Autumn Fruit Compote

I shall probably be drummed out of the food bloggers’ club for saying this, but I don’t have much of a sweet tooth. I mostly make cakes and desserts as presents and when we have guests. Unless it’s tarte au citron, I could eat my own body weight in that.

But I do enjoy fresh fruit and compotes like this: a delicately spiced mix of autumn fruits, it’s good on its own or with creme fraiche or ice cream as an easy pudding, can be used as the base of a fruit crumble or pie and is equally delicious spooned over yoghurt for a speedy breakfast fix. Any leftover juices can be used as the base of a smoothie or sorbet.

I used fruit from the garden but mix and match according to what you have available. Pears also work here, as do peaches and nectarines.

Autumn Fruit Compote

Image of prepping for autumn fruit compote


12-18 plums, halved and stoned

A double handful of blackberries

2 small sharp eating apples, peeled, cored and sliced

A handful of raspberries

50g sugar

1/2 cinnamon stick

1 star anise

Zest and juice of 1/2 an orange


Image of autumn fruit compote ready for the oven

Pre-heat the oven to 180C/350F/Gas Mark 4.

Put all the fruit except the raspberries into a deep oven-proof dish, scatter with the sugar and orange zest, squeeze over the orange juice and toss gently to mix.

Tuck the cinnamon and star anise into the fruit, cover tightly and cook for 30 minutes or until the fruit is cooked but not falling apart, lest your compote becomes compost.

Remove from the oven and scatter over the raspberries. Put the lid back on and allow to cool until tepid (or cold, if you prefer).

Image of compote served with ice cream

Duck, I’ll Be Waffling

Image of Aldeburgh food and drink festival

Image courtesy of Aldeburgh Food and Drink

It’s the annual Aldeburgh Food and Drink Festival this weekend, where Suffolk producers gather to showcase what they grow, rear and make. I say Suffolk, but we let a few other East Anglians in too, if they ask nicely. I’m biased but I think it’s the best food festival in the country. For sheer quality it’s unbeatable.

Friends will know I can talk for Britain, let alone Suffolk, and for the third year running I’ll be acting as one of the comperes as some of the country’s top cooks take to the stage to demonstrate their skills. I get to meet my food heroes, taste their recipes and occasionally chop their onions (only if they’re desperate).

This year the lovely venue of Snape Maltings plays host to a wide range of chefs (this list may be subject to last-minute changes) including Dan Doherty of Duck and Waffle, the restaurant at the top of the Heron Tower in the City of London. Dan’s signature dishes include a foie gras crème brulee and a spicy ox cheek doughnut.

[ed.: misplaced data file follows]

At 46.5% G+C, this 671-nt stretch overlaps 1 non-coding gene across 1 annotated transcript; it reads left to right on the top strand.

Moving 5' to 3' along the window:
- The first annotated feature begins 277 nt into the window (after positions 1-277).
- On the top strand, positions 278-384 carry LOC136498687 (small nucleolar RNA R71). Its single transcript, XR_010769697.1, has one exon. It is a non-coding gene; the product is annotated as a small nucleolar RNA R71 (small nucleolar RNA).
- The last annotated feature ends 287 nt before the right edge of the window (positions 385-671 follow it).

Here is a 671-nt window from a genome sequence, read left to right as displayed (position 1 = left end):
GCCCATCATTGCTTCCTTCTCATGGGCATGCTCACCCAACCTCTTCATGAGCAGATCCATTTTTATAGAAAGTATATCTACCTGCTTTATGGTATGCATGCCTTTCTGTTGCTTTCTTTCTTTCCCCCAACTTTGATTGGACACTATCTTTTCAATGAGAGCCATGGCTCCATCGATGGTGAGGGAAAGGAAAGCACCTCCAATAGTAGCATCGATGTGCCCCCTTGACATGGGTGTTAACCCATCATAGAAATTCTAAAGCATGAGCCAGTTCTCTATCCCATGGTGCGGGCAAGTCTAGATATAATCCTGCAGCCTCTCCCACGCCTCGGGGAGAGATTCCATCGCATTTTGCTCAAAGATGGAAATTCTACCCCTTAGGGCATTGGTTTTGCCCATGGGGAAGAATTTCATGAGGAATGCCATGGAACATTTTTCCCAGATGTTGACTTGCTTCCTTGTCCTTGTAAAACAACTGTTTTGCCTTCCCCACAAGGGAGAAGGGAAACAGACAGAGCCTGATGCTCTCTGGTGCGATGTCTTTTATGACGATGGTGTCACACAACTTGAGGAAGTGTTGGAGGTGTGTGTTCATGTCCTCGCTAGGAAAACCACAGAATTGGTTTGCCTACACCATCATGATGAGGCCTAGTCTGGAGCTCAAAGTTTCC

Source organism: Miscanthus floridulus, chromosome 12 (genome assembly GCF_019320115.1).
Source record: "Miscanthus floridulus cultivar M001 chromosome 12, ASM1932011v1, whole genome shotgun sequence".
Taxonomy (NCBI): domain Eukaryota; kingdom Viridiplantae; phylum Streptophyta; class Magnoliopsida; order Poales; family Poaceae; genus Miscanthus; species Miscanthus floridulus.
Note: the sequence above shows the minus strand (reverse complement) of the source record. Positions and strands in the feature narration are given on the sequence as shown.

Image of Toast, Hash, Roast, MashThe food in his new book though is rather more accessible to a home cook. Toast Hash Roast Mash, published by Mitchell Beazley, contains the sort of dishes Dan says he likes to cook for friends and family.

So I thought I’d try out a recipe: a chicken and sweet potato hash with harissa and feta, just the sort of thing you might want to cook after a day wandering the stalls and watching the demos at the Maltings. Marinate the chicken the day before if you can.

Chicken, Harissa, Feta and Sweet Potato

Image of chicken and sweet potato hash

Picture copyright Anders Schonnemann


2 chicken legs

3 tablespoons harissa

Sea salt flakes and freshly ground black pepper

1 large sweet potato

Olive oil

2 spring onions, finely sliced

Small can (about 200g/7oz) of sweetcorn, drained

25g (1oz) butter

2 eggs

Zest of 1 lemon

50g (1¾oz) feta cheese


Preheat your oven to 180C fan/200C conventional oven/400F/gas mark 6.

Cut the chicken legs through the middle, separating the thighs and drumsticks. Put them into a bowl, then add 2 tablespoons of the harissa and massage it into the flesh. Season with salt and pepper. Put the chicken into a roasting tray and roast for 45 minutes.

Pierce the sweet potato and wrap it in foil. Put it into the oven alongside the chicken and bake for 45 minutes. When the chicken is cooked, take it out of the oven and leave it to rest on a wire rack. Remove the potato and set it aside to cool.

Heat a splash of olive oil in a frying pan over a medium heat. Add the spring onions and cook for 3–5 minutes until soft, without letting them colour. Add the sweetcorn and the final tablespoon of harissa and cook for a further 2 minutes. Season with salt and pepper.

When the potato is cool enough to handle, peel away the skin and cut into roughly 2½cm (1 inch) pieces. Flake the chicken, including the skin, into similar sized pieces, then add the potato and chicken to the frying pan with the spring onion and sweetcorn. Give a good stir and allow to sauté together for 5 minutes.

Meanwhile, melt the butter in another frying pan and fry the eggs.

When the hash is ready, divide it between two plates, crumble over the feta cheese and finish with a grating of lemon zest. Top each plate with an egg, season with salt and pepper, then serve.

Crab Apple and Sloe Gin Jelly

Image of a basket of crab applesI’ve been drowning in fruit this month, with baskets of pears and crab apples all over the kitchen. It’s a lovely position to be in in many ways but the sheer volume can be a bit daunting, especially when you haven’t actually eaten all of last year’s bounty. I still have bottled pears and jars and jam and jelly in the store cupboard, in spite of giving quantities away to friends and family.